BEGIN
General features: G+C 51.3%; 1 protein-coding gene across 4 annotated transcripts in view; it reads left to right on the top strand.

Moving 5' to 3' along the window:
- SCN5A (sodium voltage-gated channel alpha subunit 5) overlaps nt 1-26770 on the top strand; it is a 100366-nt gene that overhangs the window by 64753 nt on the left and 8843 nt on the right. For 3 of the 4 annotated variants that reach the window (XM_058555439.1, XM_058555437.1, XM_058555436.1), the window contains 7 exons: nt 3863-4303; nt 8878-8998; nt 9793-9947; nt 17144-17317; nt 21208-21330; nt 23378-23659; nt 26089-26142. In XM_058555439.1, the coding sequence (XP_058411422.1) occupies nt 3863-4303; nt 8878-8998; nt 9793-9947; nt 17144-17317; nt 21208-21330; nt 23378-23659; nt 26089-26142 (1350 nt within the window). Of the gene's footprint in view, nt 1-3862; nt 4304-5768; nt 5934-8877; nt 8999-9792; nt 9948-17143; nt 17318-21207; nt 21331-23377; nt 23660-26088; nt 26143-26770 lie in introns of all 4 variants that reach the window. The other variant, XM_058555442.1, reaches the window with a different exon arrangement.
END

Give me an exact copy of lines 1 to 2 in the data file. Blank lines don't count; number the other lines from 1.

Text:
General features: G+C 51.3%; 1 protein-coding gene across 4 annotated transcripts in view; it reads left to right on the top strand.

Moving 5' to 3' along the window: